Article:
Netherlands commemorates Pim Fortuyn on 20th anniversary of his murder

On Friday, several places in the country will commemorate the murder of Pim Fortuyn 20 years ago. The Beeld van Pim Foundation and political party Leefbaar Rotterdam, among others, are organizing a memorial march, and Rotterdam is commemorating the former politician with a symposium in the city hall. Two decades after his murder, two-thirds of Netherlands residents are positive about Fortuyn and his ideas, EenVandaag found in a poll.

The march starts at Fortuyn’s former home in Rotterdam and goes to the Westerveld Cemetery in Driehuis, where the murdered politician was buried for several months. Fortuyn was later reburied in the Italian village of Provesano, where he had a second home. 

Former politician Hilbrand Nawijn of the party Lijst Pim Fortuyn and others will give a speech at the Media Park in Hilversum, where Fortuyn was shot dead by Volkert van der G. on 6 May 2002. Back in Rotterdam, Mayor Ahmed Aboutaleb will speak in the town hall, and the Pim Fortuyn Prize will be awarded to the opinion maker, politician, or administrator who best propagates Fortuyn’s ideas.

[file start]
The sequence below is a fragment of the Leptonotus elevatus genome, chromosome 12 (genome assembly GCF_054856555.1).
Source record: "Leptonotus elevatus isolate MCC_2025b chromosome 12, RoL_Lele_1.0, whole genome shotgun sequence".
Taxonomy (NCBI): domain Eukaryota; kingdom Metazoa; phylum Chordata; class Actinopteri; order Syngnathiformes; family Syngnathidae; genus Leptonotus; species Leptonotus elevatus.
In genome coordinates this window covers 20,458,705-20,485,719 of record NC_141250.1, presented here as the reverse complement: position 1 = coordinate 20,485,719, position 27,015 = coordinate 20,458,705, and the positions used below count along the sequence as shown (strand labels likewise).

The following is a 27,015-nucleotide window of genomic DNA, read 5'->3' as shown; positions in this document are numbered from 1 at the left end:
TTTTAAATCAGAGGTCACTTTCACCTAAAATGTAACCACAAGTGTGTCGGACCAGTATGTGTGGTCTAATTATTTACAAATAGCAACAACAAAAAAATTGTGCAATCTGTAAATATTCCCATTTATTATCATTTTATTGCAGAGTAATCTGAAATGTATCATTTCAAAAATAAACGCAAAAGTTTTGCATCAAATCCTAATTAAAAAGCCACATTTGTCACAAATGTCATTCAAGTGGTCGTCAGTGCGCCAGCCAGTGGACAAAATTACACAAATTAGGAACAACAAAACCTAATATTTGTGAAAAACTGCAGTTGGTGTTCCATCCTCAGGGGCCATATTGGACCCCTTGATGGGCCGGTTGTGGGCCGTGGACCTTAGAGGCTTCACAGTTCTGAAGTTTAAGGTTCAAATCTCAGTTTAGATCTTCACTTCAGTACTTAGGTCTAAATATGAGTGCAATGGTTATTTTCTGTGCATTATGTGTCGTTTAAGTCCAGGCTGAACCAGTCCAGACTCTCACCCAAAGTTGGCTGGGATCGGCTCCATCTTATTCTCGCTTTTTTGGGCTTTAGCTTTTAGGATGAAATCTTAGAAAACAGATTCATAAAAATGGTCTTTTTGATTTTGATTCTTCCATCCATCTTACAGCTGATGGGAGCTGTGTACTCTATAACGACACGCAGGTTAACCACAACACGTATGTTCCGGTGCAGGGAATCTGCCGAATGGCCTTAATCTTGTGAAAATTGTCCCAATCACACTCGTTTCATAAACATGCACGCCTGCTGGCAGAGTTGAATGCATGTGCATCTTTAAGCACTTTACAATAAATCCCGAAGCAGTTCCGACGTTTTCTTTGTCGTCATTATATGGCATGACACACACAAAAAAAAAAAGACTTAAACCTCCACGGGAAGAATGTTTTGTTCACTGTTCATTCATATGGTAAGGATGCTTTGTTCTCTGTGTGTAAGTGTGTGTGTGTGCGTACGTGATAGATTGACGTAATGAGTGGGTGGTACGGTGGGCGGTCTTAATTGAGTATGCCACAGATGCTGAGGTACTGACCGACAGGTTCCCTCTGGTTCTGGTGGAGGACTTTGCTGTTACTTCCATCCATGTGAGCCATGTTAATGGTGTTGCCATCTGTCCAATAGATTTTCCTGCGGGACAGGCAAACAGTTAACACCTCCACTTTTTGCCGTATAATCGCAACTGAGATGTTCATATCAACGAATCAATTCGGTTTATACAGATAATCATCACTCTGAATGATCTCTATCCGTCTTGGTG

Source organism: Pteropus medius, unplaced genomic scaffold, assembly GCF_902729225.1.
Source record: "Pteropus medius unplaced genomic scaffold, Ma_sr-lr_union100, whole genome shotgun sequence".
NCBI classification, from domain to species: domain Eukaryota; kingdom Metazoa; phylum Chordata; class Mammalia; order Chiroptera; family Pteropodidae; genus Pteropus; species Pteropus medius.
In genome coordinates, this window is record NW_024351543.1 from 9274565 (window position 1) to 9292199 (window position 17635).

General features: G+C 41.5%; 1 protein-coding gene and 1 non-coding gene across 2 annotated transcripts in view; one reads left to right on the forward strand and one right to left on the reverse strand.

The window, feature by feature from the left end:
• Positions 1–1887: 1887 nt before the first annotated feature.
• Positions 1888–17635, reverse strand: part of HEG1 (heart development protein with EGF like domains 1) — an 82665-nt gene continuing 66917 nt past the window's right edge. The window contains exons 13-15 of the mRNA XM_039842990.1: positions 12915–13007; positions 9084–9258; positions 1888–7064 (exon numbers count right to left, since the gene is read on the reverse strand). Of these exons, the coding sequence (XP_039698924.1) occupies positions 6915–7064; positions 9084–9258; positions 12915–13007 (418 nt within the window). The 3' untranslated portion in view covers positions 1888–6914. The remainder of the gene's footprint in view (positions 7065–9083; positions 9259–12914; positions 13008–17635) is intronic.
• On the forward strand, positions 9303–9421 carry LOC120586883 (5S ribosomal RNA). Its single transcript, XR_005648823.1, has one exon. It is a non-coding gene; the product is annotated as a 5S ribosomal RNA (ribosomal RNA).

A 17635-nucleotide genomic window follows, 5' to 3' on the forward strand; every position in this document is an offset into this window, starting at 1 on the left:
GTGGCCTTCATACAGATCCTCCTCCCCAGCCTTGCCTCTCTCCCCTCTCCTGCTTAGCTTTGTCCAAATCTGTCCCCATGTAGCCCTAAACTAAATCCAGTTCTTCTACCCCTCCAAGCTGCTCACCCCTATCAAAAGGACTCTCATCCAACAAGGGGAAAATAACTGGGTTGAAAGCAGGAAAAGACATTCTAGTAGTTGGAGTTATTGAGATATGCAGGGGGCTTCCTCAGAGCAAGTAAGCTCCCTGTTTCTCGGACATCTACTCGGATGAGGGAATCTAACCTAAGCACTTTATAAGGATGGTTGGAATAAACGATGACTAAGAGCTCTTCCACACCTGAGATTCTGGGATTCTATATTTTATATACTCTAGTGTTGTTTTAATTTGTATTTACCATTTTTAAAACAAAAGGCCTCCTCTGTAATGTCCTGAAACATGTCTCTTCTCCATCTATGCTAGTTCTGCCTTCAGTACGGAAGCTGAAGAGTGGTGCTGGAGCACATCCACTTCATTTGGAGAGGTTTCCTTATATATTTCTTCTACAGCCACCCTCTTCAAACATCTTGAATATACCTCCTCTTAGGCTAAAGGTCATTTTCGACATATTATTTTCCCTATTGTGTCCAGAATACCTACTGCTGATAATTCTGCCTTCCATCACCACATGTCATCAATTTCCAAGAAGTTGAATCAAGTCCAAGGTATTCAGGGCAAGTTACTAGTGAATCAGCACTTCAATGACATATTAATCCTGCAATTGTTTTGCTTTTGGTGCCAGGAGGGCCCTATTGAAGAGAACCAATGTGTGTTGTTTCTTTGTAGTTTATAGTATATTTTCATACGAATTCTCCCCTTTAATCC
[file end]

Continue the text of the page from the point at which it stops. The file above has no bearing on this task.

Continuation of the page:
The day of remembrance will end with a silent march to the statue of Fortuyn on the Pim Fortuynplaats, where participants will observe two minutes of silence.

Twenty years after his murder, two-thirds of Netherlands residents are positive about Fortuyn and his ideas. An even larger group (72 percent) agree that Fortuyn was important to our country, EenVandaag concluded in a survey of nearly 30,000 members of its opinion panel. 

Although Fortuyn’s sympathizers are nowadays mainly on the right-wing of the political spectrum, voters from D66 (43 percent), SP (50 percent), and PvdD (44 percent) are also positive about the politician. One respondent said that Fortuyn “pulled problems out of the taboo,” and another said the “political commotion” he caused was “much needed.” 45 percent of respondents said that Fortuyn fueled dichotomy in society. 

EenVandaag presented Fortuyn’s views to the opinion panel. Only 4 percent labeled his ideas as “far-right,” 71 percent placed the deceased politician in the center or right of the political spectrum. Fortuyn’s views on the Dutch immigration policy can now count on majority support. 73 percent of respondents agree with Fortuyn’s position that refugees can be better received in their own region. About 60 percent agree with Fortuyn’s idea that the norms and values of Islam do not fit into Dutch society. 

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